So, I am catching up on some of the films I haven't seen and imagine my surprise when I sat down to watch V for Vendetta this afternoon and it starts our with this Fawkes nursery rhyme. I had NO IDEA who or what this film was about and even though I had to look up a few Guy Fawkes details and watch the film a second time to get the full impact of the parallels, I like this movie. I'm going to have to put this one in the DEATH SACRAMENTAL category where the protagonist's death brings about some kind of social, moral or governmental reform.

Friday, November 03, 2006

The Puppy Search

You'd think it wouldn't be so hard to find a puppy. After all, they're in animal shelters, advertised in the newspaper, posted online, and displayed in Walmart parking lots. But if you're looking for a specific dog -- say, a Cocker Spaniel puppy to replace a beloved pet who died last year -- it ain't so easy.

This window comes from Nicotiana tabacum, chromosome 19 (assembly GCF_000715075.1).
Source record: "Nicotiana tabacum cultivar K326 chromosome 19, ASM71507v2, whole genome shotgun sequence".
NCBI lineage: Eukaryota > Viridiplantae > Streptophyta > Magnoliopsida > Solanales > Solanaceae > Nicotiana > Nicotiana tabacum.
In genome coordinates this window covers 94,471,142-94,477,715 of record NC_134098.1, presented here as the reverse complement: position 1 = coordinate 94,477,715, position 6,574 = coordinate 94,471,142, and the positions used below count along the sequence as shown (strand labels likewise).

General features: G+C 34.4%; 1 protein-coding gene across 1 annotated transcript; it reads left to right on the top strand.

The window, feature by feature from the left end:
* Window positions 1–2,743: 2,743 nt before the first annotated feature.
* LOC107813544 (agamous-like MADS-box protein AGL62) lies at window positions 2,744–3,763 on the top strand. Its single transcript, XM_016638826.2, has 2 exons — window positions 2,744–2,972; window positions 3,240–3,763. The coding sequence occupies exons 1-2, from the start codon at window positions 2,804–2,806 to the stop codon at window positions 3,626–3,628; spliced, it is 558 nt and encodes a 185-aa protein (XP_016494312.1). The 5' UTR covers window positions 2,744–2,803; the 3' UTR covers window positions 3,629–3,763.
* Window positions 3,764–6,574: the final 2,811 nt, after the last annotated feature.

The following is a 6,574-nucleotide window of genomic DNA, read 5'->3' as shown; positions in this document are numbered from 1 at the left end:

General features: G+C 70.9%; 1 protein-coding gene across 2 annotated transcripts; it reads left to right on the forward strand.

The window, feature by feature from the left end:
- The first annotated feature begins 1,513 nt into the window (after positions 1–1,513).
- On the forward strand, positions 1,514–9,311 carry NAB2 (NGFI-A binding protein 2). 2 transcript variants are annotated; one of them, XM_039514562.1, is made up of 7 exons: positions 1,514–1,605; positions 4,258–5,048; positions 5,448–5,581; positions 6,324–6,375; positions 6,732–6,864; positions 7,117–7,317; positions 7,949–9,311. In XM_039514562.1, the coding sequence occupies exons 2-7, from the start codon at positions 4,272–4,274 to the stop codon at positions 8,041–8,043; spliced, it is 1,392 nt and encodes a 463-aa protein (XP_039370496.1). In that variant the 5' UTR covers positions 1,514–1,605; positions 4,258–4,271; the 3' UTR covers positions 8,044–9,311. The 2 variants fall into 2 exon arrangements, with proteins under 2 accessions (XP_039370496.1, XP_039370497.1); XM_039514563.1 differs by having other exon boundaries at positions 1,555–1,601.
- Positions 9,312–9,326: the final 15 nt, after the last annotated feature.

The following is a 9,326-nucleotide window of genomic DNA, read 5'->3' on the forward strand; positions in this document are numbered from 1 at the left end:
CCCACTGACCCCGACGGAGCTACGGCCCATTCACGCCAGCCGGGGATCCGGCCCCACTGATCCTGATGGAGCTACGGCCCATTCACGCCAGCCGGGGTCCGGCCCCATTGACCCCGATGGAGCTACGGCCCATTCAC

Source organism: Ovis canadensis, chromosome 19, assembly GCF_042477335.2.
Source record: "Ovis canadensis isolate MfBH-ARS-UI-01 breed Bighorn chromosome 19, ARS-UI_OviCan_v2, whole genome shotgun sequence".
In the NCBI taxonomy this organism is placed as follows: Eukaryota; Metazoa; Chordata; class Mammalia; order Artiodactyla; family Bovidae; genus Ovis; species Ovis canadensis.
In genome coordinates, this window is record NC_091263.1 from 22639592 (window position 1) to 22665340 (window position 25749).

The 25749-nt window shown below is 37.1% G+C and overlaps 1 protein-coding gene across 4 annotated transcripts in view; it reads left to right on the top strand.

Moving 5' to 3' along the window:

I'm in no hurry, obviously. I've waited over a year. Plus, I have my precious little half Chihuahua/half Yorkshire Terrier who has me wrapped around his little paw. But he's all alone during the day and needs a companion lest he shred every aloe vera plant, eat every tube of Chapstick and hide every pair of the boys' dirty boxers in peculiar places around the house. Ever fallen into your soft fluffy bed only to wonder why it smells like gym socks? Check under the pillow. Your lonely puppy may have buried his treasures there.

I digress.

There are a lot of puppy mills out there peddling sickly inbred little Cocker Spaniel puppies and I can't bear the thought of taking one home only to watch it die. Neither do I want to pay hundreds of dollars for a puppy when there are so many homeless dogs languishing in shelters.

What to do. What to do.